An American geologist accidentally discovers oil in Turkish mountains. An assassin is sent by someone to eliminate him because of that. He boards a passenger boat to try to escape. However, one of the passengers is the assassin.
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American engineer Steve Corey comes to Mexico to work at one of the mining projects owned by Katherine Beckman and her half-brother Paul. He meets Katherine, and the man he is replacing, ... See full summary »
Bo Gillis is running for Governor. Steve writes the speeches, Sylvester runs the campaign and Bo plays the guitar. Everything is going according to the plan until a hooker named Ada is ... See full summary »
Merle gets a young'n (on screen and in real life!)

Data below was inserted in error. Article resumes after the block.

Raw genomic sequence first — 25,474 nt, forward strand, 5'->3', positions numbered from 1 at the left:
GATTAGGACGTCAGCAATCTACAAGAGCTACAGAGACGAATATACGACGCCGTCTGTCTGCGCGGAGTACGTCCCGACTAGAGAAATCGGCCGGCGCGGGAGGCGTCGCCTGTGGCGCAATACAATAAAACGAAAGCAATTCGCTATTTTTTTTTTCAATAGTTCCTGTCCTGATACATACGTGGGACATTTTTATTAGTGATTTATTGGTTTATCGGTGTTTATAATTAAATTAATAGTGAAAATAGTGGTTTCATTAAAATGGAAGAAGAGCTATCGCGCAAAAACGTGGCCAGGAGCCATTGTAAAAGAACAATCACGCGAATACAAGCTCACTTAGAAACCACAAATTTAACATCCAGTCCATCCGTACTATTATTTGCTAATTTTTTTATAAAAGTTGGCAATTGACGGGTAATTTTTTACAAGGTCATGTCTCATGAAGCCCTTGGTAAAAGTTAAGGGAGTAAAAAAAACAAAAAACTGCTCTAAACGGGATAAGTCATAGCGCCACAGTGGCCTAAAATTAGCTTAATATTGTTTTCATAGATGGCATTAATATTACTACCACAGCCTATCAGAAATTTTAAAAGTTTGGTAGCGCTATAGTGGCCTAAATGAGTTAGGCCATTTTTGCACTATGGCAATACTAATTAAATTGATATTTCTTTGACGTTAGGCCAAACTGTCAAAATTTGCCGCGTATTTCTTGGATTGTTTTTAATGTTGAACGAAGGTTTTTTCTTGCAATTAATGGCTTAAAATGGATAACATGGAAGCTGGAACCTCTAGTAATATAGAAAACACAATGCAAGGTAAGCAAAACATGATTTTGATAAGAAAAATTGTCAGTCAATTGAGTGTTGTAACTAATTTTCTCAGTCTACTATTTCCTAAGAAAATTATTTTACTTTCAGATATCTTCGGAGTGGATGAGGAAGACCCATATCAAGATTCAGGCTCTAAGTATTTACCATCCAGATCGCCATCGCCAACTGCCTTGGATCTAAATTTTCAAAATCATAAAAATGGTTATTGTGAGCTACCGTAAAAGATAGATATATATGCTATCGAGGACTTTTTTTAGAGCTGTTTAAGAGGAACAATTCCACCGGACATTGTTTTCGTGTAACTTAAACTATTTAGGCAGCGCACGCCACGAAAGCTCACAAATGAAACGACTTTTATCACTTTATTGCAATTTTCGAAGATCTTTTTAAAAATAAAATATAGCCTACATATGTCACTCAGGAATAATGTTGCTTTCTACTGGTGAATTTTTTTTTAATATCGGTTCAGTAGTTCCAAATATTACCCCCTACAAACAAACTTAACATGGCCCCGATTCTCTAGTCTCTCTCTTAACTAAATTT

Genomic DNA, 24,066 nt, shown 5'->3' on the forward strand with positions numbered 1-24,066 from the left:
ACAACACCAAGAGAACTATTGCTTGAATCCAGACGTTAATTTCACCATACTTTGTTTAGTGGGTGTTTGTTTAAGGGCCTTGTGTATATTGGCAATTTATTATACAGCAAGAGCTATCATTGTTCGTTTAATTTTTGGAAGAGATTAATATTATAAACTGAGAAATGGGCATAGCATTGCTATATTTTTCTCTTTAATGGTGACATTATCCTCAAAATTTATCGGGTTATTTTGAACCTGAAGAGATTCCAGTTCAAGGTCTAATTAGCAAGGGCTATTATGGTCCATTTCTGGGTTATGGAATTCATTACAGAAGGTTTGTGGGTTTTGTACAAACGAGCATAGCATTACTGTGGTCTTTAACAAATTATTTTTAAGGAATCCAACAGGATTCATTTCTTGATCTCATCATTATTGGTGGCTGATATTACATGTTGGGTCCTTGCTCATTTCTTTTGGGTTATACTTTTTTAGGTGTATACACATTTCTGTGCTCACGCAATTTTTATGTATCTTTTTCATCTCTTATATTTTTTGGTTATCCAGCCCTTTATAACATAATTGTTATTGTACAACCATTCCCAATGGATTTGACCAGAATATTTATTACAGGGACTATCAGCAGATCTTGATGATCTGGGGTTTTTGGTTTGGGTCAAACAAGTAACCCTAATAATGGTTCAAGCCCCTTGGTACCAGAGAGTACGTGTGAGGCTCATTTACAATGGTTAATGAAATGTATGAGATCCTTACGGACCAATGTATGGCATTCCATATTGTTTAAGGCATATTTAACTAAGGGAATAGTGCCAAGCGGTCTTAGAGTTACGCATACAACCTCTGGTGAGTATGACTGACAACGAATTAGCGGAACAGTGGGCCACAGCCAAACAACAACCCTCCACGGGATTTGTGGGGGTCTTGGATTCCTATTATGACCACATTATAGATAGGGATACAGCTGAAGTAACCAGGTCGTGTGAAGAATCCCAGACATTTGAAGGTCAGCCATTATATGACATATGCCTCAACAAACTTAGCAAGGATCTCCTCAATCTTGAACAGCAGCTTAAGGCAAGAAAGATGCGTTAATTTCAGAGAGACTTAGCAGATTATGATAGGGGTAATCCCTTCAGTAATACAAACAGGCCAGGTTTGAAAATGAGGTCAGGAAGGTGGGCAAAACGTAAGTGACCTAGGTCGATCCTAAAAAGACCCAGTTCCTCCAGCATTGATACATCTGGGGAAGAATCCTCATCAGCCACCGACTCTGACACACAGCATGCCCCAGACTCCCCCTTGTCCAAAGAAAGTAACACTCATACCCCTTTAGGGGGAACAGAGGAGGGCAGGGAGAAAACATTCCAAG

Proudly taking it's place in the "Once glamorous star, now in decline" genre is this romantic gem. Other classics of the genre include "Trog" (Joan Crawford), "The Swarm" (Olivia deHavilland), "Airport 1975" (Gloria Swanson) and "The Fan" (Lauren Bacall), "The Big Cube" (Lana Turner), "Angel, Angel Down We Go" (Jennifer Jones)and the like. In this sudsy throwback to a time when a flimsy story could scoot by on the appeal and wardrobe of it's leading lady, Oberon poured her heart, soul and money into the project. The film opens with badly photographed shots of Mexican ruins. Then we see the remains of Ms. Oberon tearing down the road in a Volkwagon bug while hip music suddenly blares on the soundtrack. She plays a woman who is at one with nature and seems eternally content, but there may be more to her than that. Norwegian actor Wolders plays a younger, bed-hopping guy in hip-huggers who finds himself intrigued by and attracted to Oberon despite their considerable age difference. Their scenes together are sometimes sincere, sometimes funny. He supplies most of the humor as he lurches around with poor posture. She gets in a few licks with her array of fuzzy close-ups and white slacks with every top she owns. Her hair is almost a third character. At waist length it is beautiful when it's up and scary when it's down. The film strives for irony and symbolism and just good old fashioned romance, but it tends to overplay it's hand. Merle spends a key scene in an impossibly glamorous and flowy lavender chiffon gown (in which she admittedly looks marvelous). One scene actually has Wolders standing up and screaming, "I'm somebody!!" followed by him running across a field into Oberon's arms!! It may as well be a Dentyne commerical! This picture put a cap on Merle's film career, but at least it gave her a fairly hunky man to spend her last years with.
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